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Worldbeater: Isaias Afwerki

Eritrea
Democracy
Isaias Afwerki
Isaias Afwerki. Photo: Mohamed Nureldin Abdallah / Reuters

Hard to believe one can fight against authoritarian occupation (by Ethiopia) for decades and then turn into a dictator oneself in a matter of a few years. But that is what has happened with the 72-year-old Afwerki, the only president Eritreans have ever known. Perhaps hardened guerilla fighters don’t make the best democratic politicians – too used to snapping out orders and getting unquestioning obedience.

Eritrea was officially founded by referendum in 1991, after a 30-year-war of independence won by the Eritrean People’s Liberation Front. Partisans of the relatively newly minted country will tell you that it is a model of development rectitude and a fierce guardian of national independence. But at what price?

Every month, an estimated 5,000 (mostly young) Eritreans flee the country, earning it the title of ‘most rapidly depopulating nation’ in the world. By the end of 2016 an estimated 459,000 had sought refuge abroad – nearly 10 per cent of the population. It’s not an easy trip – these young Eritreans are held hostage by kidnappers in the Libyan Desert, sold into slavery, drowned in the Mediterranean or rounded up by xenophobic police when they reach ‘safety’.

Why take such risks? The refugees will point to the country’s infamous National Service System for both men and women that condemns young Eritreans to a form of indefinite servitude (the official period is 18 months) under lowly paid and martial conditions, often in remote arid Sahelian camps. There is a hint of generational warfare here, with Afwerki and his circle giving a ‘soft’ younger generation a feel for the suffering their elders had to endure as part of the much glorified liberation war.

A signpost of Eritrea’s decline is Black Tuesday (18 September 2001) when Afwerki stamped out a lively journalistic scene by banning seven independent newspapers and imprisoning 11 senior government officials. His hatchet man Naizghi Kiflu (minister of information at the time) proclaimed that journalists were ‘a bunch of rodents’. There are currently 16 journalists behind bars and Eritrea ranks at the bottom of the press freedom index maintained by Reporters Without Borders. Civil society, any political opposition and even mild criticism are virtually extinct.

Afwerki runs a micro-managed form of dictatorship where censorship has at times included wedding invitations and the lyrics of songs. He gives long rambling speeches on the official ERI-TV, sometimes taking half an hour plus to answer pre-screened questions. He engages in endless ‘tours of inspection’, gazing approvingly on dams and other public works around the country. His Ministry of Information interferes in almost all artistic production with nervous bureaucrats stamping out anything remotely controversial or just for the joy of exercising arbitrary censorship. In a particularly Orwellian touch, the ministry also runs semi-military prison centres. The overall prison regime is ubiquitous with some 360 ‘correctional facilities’ run mostly by military commanders. Political prisoners (some of them former freedom fighters) are left to rot in a secret prison called Eiraeiro, enduring food shortages and temperatures over 50°C, with no medical treatment.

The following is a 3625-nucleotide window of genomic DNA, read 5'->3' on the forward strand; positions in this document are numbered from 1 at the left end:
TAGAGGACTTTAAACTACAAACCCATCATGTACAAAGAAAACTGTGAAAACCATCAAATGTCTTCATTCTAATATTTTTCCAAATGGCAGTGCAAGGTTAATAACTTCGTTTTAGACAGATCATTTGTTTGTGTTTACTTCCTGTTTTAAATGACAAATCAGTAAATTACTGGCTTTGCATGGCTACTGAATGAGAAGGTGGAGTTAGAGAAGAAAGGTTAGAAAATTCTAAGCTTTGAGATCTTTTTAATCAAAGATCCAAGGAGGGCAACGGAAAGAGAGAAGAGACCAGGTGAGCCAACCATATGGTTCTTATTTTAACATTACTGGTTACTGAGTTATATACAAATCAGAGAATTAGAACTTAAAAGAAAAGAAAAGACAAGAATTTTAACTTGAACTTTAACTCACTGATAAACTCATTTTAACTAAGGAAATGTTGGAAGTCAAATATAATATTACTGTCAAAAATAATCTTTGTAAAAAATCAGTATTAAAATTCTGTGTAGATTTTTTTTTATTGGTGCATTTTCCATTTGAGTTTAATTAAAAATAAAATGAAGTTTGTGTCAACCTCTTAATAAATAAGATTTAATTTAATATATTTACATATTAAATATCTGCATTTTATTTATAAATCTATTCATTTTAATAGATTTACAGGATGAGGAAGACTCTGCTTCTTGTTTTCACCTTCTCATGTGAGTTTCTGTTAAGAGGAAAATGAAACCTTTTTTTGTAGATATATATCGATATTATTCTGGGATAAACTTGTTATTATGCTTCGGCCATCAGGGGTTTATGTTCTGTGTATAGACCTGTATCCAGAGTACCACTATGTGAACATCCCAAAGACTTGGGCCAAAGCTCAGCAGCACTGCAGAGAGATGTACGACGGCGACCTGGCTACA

LOW CUNNING: Eritreans in exile cannot escape the tentacles of Afwerki’s government, with embassies regularly trying to collect a two per cent ‘diaspora tax’ and a network of spies ensuring silence from dissidents worried about their loved ones back home.
SENSE OF HUMOUR: The aloof Isaias has made laughter official Eritrean policy. According to a communiqué of the Ministry of Information: ‘More than just a respite from sadness and pain, laughter gives you the courage and strength to find new sources of meaning and hope.’
Sources: The Guardian; Wikipedia; BBC; al-Jazeera; civicus.org; satenaw.com; allafrica.com; Christianity Today; The New York Times.

The military is pervasive in virtually every aspect of Eritrean life, from the courts to the education system to religious institutions. There have been constant border tensions with the former colonizer Ethiopia, sometimes breaking out into open warfare. Between May 1998 and June 2000 conflict between the two cost hundreds of millions of dollars and resulted in tens of thousands of casualties. The result: very minor changes in a border between two of the world’s poorest countries. But with democratic change on the horizon in Addis, excuses for military autocracy in Asmara are looking pretty feeble.

New Internationalist issue 514 magazine cover This article is from the July-August 2018 issue of New Internationalist.
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